What’s your “sound” and how do you get it?
tjveloce last edited by
I struggled for a few minutes trying to decide where to post this topic. There were not obvious places in “Pedagogy” and “Instruments” didn’t really seem proper either. I ended up here because my belief is that the jazz idiom (the one in which I play) seems the most open to individual expression through timbre.
The question, or at least the discussion is, “what is the sound that you aim to produce when you play your horn, and how did you decide that’s how you wanted to sound?” “And then, how do you achieve that sound?”
It’s easy to go down a philosophical rathole here, because not only are there myriad components that determine our sound, some of which are beyond our control (our physical attributes such as body type, dentition, etc.) but also influences and equipment. If you grew up listening to Ray Nance play in the Ellington band you might like his sound. If you grew up listening to Miles in the early days, another kind of sound quality might have melted your butter. And of course in the modern era, recording techniques have sometimes artificially effected the sound coming out of the bell of a horn that can be tricky to record accurately.
My belief is that few of us possess the innate ability to produce a “natural sound.” I believe the trumpet is a complex and physically challenging enough instrument, that only the truly exceptional may be able to create a sound that is consistent with what listeners want to listen to, and that is entirely independent of outside direction. If you practice Irons, Abrams, or Clarke’s, or any of the other myriad fundamentals books in print, you will, inevitably, develop a tone that comes from playing those exercises.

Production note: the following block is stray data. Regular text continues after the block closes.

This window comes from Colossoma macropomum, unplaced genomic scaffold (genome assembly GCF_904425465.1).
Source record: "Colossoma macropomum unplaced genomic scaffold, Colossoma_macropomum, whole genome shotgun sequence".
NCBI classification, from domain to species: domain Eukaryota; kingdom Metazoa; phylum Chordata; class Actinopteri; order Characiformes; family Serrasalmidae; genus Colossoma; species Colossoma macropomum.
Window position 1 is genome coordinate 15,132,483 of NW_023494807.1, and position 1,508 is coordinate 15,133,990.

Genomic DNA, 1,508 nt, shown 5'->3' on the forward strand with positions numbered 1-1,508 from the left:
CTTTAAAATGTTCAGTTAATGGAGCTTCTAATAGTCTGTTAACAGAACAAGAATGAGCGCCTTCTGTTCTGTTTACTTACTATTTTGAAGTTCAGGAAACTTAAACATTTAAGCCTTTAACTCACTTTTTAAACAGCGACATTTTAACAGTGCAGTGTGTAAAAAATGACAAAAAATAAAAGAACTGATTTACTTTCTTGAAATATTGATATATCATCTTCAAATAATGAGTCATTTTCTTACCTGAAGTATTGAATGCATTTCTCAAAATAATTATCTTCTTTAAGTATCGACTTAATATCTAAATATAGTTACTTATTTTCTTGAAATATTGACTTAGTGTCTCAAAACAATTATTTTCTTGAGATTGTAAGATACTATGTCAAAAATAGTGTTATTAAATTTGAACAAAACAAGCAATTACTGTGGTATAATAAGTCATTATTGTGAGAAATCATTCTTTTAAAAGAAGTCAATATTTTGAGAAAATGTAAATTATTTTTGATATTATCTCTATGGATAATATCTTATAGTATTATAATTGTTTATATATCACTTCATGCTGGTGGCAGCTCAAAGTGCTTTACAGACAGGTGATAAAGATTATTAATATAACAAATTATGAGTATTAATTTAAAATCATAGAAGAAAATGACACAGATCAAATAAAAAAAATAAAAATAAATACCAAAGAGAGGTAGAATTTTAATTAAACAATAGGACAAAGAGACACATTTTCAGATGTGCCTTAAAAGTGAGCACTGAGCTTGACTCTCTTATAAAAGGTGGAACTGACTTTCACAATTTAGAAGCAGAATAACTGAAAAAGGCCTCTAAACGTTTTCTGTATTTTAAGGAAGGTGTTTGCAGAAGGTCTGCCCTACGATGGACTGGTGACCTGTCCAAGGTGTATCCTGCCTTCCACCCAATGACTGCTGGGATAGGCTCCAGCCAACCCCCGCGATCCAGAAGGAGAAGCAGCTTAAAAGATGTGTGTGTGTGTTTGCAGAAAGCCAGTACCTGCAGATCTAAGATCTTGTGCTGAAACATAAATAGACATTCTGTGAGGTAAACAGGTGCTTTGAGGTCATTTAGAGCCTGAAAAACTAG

My view is that we hear a trumpet player whose sound moves us, and then we hear others whose sounds don’t. Since listening, not just to others in the ensemble, but to ourselves as well, is so important as a musician (especially a brass player), we begin to attempt to make the sound that comes out of the horn mimic what we hear when we listen to Wayne, or Chris, or Maynard, or Miles. Fine, so I’m joking about Miles, no one could sound like him.
Please weigh in on those thoughts, and then if you so desire, share what the sound quality you aim for, and how you get it. It’s a given that regardless of the many different qualities a trumpet can make, all require a certain approach. Moving lots of warm air with a taut embouchure, relaxed body, and effective breathing are imperatives. Past that, how do you get the sound you want?
Personally, the first trumpet players I really listened to were those in Kenton’s early bands, and as a soloist, Herb Alpert. Despite being impressed with young Maynard’s theatrics, as a soloist, there was something about Herb’s soft, understated, almost always round (El Solo Toro is one exception) tone that I dug, even at age 7. Later, when I heard Miles for the first time, I felt like I’d rediscovered that sound.